Familia, ‘Pirateria’ and the Story of Microsoft’s ‘CSI’ Unit

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Organized criminals long ago diversified their portfolios, entering lucrative side businesses such as piracy. But groups like the Familia Michoacana seemed to have taken it to a new level, as evidenced by the recent spate of investigations concerning pirated products from Microsoft Corporation, one of the largest corporations in the world, that said the criminal group was selling knockoffs of the company’s software in thousands of places, costing that company — and by extension Mexico’s government — billions in revenue.

One estimate, quoted in the New York Times, put the worldwide cost of software piracy at $51.4 billion. A Bloomberg report estimates that, in the countries that make up the G-20, the total value of counterfeit and pirated goods may rise to $1.77 trillion by 2015.

Piracy has reached such a scale that Microsoft has created its own, sophisticated anti-piracy unit that has what the New York Times says are “CSI”-like facilities, in reference to the popular television program. Microsoft is spending over $200 million on anti-piracy mechanisms and enforcement, the paper says.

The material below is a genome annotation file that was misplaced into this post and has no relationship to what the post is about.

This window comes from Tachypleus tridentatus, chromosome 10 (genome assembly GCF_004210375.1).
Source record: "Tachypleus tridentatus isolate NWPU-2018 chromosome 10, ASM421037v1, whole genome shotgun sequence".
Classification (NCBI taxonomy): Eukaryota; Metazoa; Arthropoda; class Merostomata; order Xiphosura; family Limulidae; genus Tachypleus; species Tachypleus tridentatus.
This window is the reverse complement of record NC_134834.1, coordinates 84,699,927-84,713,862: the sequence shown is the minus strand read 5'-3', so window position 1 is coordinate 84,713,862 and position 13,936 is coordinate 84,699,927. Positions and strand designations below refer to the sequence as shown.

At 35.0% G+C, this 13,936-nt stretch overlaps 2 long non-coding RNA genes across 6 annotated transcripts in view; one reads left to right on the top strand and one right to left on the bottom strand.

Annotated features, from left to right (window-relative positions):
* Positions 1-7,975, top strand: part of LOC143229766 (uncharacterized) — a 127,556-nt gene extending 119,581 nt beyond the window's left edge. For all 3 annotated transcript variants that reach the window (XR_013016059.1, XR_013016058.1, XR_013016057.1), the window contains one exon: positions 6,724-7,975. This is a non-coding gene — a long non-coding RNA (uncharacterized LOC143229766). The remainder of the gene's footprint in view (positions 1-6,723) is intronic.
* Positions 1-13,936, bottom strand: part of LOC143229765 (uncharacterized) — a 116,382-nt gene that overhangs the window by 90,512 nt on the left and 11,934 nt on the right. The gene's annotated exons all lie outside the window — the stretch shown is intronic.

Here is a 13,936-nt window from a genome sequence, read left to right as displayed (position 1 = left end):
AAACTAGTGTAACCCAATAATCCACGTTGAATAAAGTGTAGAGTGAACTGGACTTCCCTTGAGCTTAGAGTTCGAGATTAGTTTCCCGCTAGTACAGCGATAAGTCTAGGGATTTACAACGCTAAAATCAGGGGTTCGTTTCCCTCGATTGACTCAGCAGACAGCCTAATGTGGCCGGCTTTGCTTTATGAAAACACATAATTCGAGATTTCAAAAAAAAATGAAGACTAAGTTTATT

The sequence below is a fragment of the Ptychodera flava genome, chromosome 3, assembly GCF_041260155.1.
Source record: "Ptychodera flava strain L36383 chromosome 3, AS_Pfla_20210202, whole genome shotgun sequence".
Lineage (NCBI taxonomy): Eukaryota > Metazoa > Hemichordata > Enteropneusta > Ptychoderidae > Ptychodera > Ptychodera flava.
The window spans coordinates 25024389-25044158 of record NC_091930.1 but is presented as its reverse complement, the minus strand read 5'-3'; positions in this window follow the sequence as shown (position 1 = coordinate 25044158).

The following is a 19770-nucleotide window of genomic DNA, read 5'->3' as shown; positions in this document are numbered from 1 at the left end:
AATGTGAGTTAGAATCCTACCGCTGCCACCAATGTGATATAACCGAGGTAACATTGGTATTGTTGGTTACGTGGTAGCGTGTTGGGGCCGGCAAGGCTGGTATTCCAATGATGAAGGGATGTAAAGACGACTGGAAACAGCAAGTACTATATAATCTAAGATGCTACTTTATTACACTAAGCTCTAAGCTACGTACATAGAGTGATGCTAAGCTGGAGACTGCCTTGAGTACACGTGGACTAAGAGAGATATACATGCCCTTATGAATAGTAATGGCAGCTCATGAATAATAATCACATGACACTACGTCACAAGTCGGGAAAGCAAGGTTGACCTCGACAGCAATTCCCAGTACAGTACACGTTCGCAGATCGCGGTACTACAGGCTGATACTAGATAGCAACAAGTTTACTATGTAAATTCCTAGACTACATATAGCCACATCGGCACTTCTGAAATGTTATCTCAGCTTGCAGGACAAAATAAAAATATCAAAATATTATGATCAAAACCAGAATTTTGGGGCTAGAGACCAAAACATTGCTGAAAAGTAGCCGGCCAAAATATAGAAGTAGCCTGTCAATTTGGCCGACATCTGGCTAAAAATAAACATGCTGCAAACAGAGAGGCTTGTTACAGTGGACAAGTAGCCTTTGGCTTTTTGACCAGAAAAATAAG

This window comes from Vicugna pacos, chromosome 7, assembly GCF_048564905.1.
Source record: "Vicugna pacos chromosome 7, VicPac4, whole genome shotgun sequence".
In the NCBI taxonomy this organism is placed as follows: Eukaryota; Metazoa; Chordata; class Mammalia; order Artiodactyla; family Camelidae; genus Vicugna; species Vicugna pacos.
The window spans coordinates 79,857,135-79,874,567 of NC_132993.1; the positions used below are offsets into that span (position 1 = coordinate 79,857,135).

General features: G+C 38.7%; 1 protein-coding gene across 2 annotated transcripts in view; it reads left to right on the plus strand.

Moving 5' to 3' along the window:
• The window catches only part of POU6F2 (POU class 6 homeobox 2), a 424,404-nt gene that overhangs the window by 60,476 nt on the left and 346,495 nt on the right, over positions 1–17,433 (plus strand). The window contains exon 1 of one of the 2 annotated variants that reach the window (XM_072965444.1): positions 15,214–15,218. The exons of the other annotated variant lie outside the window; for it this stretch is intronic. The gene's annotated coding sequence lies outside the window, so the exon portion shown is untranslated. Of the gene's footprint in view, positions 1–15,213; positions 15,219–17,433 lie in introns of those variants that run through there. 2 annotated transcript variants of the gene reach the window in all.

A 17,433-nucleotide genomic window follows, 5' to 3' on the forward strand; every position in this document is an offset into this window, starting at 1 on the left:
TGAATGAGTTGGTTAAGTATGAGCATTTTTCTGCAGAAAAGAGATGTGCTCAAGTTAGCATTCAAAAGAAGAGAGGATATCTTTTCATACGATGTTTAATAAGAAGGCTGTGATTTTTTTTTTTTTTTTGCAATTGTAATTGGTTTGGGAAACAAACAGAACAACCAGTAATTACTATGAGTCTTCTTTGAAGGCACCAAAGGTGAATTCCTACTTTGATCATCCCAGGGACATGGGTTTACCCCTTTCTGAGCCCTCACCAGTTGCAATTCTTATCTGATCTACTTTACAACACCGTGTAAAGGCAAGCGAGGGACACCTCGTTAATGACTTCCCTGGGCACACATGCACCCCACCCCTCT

Part of this effort includes trying to push more enforcement of the laws in places like Mexico, where the problem is growing, especially as more sophisticated groups with larger criminal networks seep  into the business. Within the the countries that make up the Organisation for Economic Co-operation and Development (OECD), Mexico has the third highest rate of pirated software at 60 percent, after Chile and Turkey, according to InfoWeek, a business news portal.

Quoting from a Universal newspaper story, Microsoft’s associate general counsel for anti-piracy, David Finn, wrote in a company blog that the Familia could have as many as 180,000 points of sale, and profits can reach $2.2 million a day.

The Familia’s control was evident earlier this month when, as reported in Bloomberg, Microsoft showed boxes with pirated software marked with the cartel’s logo, “FMM.” The unveiling came during the Global Congress Combatting Conunterfeiting and Piracy, an international conference on counterfeiting.

While many criminal groups begin with low-level crimes, such as car theft and contraband, before branching into higher profile activities such as drug trafficking, the Familia appears to have evolved the opposite way: It began in drug trafficking and has spread into piracy as a way to offset losses in the increasingly competitive drug trafficking market that has cost them several of their most important leaders to arrests and deaths at the hands of rivals and security forces.

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